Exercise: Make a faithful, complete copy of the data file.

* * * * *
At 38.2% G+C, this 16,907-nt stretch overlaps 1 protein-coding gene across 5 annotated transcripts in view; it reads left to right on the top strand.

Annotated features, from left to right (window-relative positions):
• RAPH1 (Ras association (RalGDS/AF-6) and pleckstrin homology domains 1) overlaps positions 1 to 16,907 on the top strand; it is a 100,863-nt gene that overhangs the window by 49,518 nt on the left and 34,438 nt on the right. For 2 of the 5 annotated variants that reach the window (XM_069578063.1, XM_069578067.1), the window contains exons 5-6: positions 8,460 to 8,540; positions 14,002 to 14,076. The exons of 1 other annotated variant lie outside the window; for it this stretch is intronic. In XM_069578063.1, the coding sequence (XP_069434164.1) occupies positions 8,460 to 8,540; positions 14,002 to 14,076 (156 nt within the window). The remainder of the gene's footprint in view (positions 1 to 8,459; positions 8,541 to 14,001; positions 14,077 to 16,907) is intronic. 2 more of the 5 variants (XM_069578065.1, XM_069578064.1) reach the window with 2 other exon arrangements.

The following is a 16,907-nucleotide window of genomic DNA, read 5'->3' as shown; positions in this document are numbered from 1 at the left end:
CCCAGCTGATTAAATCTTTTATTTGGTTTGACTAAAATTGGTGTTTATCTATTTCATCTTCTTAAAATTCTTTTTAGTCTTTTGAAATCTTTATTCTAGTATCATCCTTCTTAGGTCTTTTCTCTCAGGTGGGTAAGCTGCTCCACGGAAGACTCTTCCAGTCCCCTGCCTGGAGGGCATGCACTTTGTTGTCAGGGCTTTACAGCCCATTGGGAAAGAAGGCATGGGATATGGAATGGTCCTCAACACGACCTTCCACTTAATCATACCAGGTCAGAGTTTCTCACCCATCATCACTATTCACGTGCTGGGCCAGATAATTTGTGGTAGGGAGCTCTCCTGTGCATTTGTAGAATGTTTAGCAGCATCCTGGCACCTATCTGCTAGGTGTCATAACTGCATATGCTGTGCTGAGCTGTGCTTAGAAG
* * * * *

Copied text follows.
At 38.2% G+C, this 16,907-nt stretch overlaps 1 protein-coding gene across 5 annotated transcripts in view; it reads left to right on the top strand.

Annotated features, from left to right (window-relative positions):
• RAPH1 (Ras association (RalGDS/AF-6) and pleckstrin homology domains 1) overlaps positions 1 to 16,907 on the top strand; it is a 100,863-nt gene that overhangs the window by 49,518 nt on the left and 34,438 nt on the right. For 2 of the 5 annotated variants that reach the window (XM_069578063.1, XM_069578067.1), the window contains exons 5-6: positions 8,460 to 8,540; positions 14,002 to 14,076. The exons of 1 other annotated variant lie outside the window; for it this stretch is intronic. In XM_069578063.1, the coding sequence (XP_069434164.1) occupies positions 8,460 to 8,540; positions 14,002 to 14,076 (156 nt within the window). The remainder of the gene's footprint in view (positions 1 to 8,459; positions 8,541 to 14,001; positions 14,077 to 16,907) is intronic. 2 more of the 5 variants (XM_069578065.1, XM_069578064.1) reach the window with 2 other exon arrangements.

The following is a 16,907-nucleotide window of genomic DNA, read 5'->3' as shown; positions in this document are numbered from 1 at the left end:
CCCAGCTGATTAAATCTTTTATTTGGTTTGACTAAAATTGGTGTTTATCTATTTCATCTTCTTAAAATTCTTTTTAGTCTTTTGAAATCTTTATTCTAGTATCATCCTTCTTAGGTCTTTTCTCTCAGGTGGGTAAGCTGCTCCACGGAAGACTCTTCCAGTCCCCTGCCTGGAGGGCATGCACTTTGTTGTCAGGGCTTTACAGCCCATTGGGAAAGAAGGCATGGGATATGGAATGGTCCTCAACACGACCTTCCACTTAATCATACCAGGTCAGAGTTTCTCACCCATCATCACTATTCACGTGCTGGGCCAGATAATTTGTGGTAGGGAGCTCTCCTGTGCATTTGTAGAATGTTTAGCAGCATCCTGGCACCTATCTGCTAGGTGTCATAACTGCATATGCTGTGCTGAGCTGTGCTTAGAAG